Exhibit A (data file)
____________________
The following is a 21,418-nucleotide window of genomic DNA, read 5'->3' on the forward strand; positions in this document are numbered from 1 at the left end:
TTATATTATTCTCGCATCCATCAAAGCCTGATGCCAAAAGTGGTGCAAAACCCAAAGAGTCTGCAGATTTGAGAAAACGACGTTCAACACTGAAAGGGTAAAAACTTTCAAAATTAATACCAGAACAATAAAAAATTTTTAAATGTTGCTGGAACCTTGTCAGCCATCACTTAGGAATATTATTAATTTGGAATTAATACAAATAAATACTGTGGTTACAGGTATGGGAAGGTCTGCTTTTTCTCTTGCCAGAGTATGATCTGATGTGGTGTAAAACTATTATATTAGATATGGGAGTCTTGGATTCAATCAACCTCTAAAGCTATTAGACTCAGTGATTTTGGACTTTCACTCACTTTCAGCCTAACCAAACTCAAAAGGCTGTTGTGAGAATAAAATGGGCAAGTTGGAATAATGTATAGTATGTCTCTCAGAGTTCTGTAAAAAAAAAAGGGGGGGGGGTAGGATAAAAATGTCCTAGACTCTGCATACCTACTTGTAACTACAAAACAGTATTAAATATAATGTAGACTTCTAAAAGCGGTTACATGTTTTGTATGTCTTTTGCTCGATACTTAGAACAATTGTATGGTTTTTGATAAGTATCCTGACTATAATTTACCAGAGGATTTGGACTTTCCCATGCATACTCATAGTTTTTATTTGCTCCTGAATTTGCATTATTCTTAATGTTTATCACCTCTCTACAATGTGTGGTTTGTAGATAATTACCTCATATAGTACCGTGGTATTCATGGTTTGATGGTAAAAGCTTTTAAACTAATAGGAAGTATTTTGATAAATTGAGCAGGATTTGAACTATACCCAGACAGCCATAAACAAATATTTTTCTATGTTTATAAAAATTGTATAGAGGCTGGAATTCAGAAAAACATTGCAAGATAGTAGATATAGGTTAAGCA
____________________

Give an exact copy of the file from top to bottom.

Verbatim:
The following is a 21,418-nucleotide window of genomic DNA, read 5'->3' on the forward strand; positions in this document are numbered from 1 at the left end:
TTATATTATTCTCGCATCCATCAAAGCCTGATGCCAAAAGTGGTGCAAAACCCAAAGAGTCTGCAGATTTGAGAAAACGACGTTCAACACTGAAAGGGTAAAAACTTTCAAAATTAATACCAGAACAATAAAAAATTTTTAAATGTTGCTGGAACCTTGTCAGCCATCACTTAGGAATATTATTAATTTGGAATTAATACAAATAAATACTGTGGTTACAGGTATGGGAAGGTCTGCTTTTTCTCTTGCCAGAGTATGATCTGATGTGGTGTAAAACTATTATATTAGATATGGGAGTCTTGGATTCAATCAACCTCTAAAGCTATTAGACTCAGTGATTTTGGACTTTCACTCACTTTCAGCCTAACCAAACTCAAAAGGCTGTTGTGAGAATAAAATGGGCAAGTTGGAATAATGTATAGTATGTCTCTCAGAGTTCTGTAAAAAAAAAAGGGGGGGGGGTAGGATAAAAATGTCCTAGACTCTGCATACCTACTTGTAACTACAAAACAGTATTAAATATAATGTAGACTTCTAAAAGCGGTTACATGTTTTGTATGTCTTTTGCTCGATACTTAGAACAATTGTATGGTTTTTGATAAGTATCCTGACTATAATTTACCAGAGGATTTGGACTTTCCCATGCATACTCATAGTTTTTATTTGCTCCTGAATTTGCATTATTCTTAATGTTTATCACCTCTCTACAATGTGTGGTTTGTAGATAATTACCTCATATAGTACCGTGGTATTCATGGTTTGATGGTAAAAGCTTTTAAACTAATAGGAAGTATTTTGATAAATTGAGCAGGATTTGAACTATACCCAGACAGCCATAAACAAATATTTTTCTATGTTTATAAAAATTGTATAGAGGCTGGAATTCAGAAAAACATTGCAAGATAGTAGATATAGGTTAAGCA